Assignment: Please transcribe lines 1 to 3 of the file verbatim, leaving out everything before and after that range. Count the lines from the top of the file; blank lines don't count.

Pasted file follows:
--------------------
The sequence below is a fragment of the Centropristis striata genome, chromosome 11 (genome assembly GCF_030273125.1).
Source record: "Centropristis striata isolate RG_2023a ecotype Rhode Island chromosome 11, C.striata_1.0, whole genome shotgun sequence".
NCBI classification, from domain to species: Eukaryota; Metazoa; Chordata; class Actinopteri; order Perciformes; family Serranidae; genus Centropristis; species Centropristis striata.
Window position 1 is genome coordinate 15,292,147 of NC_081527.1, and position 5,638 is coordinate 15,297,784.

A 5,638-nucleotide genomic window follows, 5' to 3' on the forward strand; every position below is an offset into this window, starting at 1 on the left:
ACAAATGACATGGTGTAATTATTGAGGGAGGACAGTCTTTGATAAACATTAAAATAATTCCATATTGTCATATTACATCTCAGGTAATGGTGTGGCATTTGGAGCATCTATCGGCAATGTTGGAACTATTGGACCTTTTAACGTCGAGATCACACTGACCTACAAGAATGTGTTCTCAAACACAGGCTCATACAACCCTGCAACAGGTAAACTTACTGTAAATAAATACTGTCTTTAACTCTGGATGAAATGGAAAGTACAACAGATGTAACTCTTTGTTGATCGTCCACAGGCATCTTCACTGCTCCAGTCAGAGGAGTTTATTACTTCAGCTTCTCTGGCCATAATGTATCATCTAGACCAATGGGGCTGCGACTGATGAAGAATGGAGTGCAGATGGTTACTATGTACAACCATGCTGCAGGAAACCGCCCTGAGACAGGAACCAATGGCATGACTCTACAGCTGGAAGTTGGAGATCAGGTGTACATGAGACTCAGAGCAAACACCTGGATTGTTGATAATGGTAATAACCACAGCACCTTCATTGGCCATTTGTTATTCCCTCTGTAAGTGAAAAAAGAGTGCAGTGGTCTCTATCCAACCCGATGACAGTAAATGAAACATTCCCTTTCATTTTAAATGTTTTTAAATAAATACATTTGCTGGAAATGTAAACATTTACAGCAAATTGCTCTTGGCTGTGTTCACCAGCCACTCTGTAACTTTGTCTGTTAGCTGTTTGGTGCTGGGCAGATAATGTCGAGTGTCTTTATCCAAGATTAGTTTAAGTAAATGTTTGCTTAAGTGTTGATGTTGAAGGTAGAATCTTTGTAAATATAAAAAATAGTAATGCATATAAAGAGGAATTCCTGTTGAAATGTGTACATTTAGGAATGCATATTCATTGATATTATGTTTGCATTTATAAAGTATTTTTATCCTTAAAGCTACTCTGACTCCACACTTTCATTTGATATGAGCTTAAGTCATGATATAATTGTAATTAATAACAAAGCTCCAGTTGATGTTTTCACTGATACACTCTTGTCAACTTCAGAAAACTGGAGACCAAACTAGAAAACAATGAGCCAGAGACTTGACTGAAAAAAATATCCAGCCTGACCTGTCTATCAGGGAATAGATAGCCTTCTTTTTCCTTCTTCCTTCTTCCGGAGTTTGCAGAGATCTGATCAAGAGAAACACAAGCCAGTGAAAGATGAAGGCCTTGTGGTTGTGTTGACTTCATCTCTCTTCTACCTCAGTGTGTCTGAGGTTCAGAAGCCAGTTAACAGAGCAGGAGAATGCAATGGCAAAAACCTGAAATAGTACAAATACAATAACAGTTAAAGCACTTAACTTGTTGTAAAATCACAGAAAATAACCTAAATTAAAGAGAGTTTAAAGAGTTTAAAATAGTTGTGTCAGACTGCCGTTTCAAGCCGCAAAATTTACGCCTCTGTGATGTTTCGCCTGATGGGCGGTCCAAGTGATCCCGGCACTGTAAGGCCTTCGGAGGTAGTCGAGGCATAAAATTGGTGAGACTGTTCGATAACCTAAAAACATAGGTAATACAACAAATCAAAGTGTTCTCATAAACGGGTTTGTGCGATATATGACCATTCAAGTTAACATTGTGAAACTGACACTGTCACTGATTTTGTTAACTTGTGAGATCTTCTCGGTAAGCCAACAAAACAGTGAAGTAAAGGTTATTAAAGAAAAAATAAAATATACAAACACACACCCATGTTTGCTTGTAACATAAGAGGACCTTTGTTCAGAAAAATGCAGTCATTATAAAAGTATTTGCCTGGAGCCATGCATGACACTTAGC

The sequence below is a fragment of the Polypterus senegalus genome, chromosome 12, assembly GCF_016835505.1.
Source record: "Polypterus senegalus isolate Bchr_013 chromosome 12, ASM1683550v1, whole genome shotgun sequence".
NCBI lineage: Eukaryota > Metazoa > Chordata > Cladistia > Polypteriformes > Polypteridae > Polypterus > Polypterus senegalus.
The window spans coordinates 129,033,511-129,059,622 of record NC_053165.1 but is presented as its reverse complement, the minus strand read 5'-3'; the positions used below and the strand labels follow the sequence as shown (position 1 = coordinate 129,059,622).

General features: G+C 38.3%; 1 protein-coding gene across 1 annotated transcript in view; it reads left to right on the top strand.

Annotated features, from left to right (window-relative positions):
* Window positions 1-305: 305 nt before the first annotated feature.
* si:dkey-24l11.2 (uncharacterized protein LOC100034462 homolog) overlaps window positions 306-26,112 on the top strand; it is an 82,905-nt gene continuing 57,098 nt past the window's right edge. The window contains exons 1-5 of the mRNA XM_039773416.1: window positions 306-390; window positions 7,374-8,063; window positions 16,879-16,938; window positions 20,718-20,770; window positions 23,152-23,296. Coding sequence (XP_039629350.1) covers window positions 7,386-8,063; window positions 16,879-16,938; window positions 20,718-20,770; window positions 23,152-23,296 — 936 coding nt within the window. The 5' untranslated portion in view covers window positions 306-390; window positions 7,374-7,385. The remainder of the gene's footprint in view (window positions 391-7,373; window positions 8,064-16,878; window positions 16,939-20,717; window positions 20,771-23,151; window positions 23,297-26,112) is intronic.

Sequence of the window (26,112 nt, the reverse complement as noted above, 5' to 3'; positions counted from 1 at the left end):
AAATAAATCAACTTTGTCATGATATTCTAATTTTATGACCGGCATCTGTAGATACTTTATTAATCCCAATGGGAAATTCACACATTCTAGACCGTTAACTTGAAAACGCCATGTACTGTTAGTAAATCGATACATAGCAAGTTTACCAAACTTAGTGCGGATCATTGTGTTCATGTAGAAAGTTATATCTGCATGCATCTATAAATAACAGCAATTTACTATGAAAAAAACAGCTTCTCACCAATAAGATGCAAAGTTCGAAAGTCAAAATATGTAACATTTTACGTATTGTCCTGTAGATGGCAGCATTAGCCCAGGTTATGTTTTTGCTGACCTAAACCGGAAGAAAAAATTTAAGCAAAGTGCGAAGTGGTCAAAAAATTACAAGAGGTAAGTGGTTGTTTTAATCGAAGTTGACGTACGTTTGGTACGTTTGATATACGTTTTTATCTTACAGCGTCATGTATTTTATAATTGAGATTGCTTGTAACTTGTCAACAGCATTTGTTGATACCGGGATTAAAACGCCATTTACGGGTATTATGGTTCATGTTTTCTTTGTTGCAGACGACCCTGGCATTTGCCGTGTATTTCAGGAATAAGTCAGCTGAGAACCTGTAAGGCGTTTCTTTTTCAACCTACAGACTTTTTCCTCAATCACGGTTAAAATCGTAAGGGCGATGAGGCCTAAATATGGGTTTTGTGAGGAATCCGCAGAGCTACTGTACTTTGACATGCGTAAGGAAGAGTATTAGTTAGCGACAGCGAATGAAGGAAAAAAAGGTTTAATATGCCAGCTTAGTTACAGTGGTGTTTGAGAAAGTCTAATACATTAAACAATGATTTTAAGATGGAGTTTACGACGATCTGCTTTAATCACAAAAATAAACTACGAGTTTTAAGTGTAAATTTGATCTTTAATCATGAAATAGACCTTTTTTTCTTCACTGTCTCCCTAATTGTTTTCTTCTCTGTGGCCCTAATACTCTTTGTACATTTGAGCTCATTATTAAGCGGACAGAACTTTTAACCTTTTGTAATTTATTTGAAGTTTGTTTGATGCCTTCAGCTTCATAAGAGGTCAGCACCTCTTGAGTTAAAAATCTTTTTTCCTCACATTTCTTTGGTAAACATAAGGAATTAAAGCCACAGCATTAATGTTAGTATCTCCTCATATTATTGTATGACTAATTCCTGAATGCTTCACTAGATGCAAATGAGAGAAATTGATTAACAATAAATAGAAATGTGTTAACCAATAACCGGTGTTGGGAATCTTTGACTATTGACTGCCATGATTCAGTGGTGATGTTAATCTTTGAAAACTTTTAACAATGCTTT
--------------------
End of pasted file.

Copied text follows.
The sequence below is a fragment of the Centropristis striata genome, chromosome 11 (genome assembly GCF_030273125.1).
Source record: "Centropristis striata isolate RG_2023a ecotype Rhode Island chromosome 11, C.striata_1.0, whole genome shotgun sequence".
NCBI classification, from domain to species: Eukaryota; Metazoa; Chordata; class Actinopteri; order Perciformes; family Serranidae; genus Centropristis; species Centropristis striata.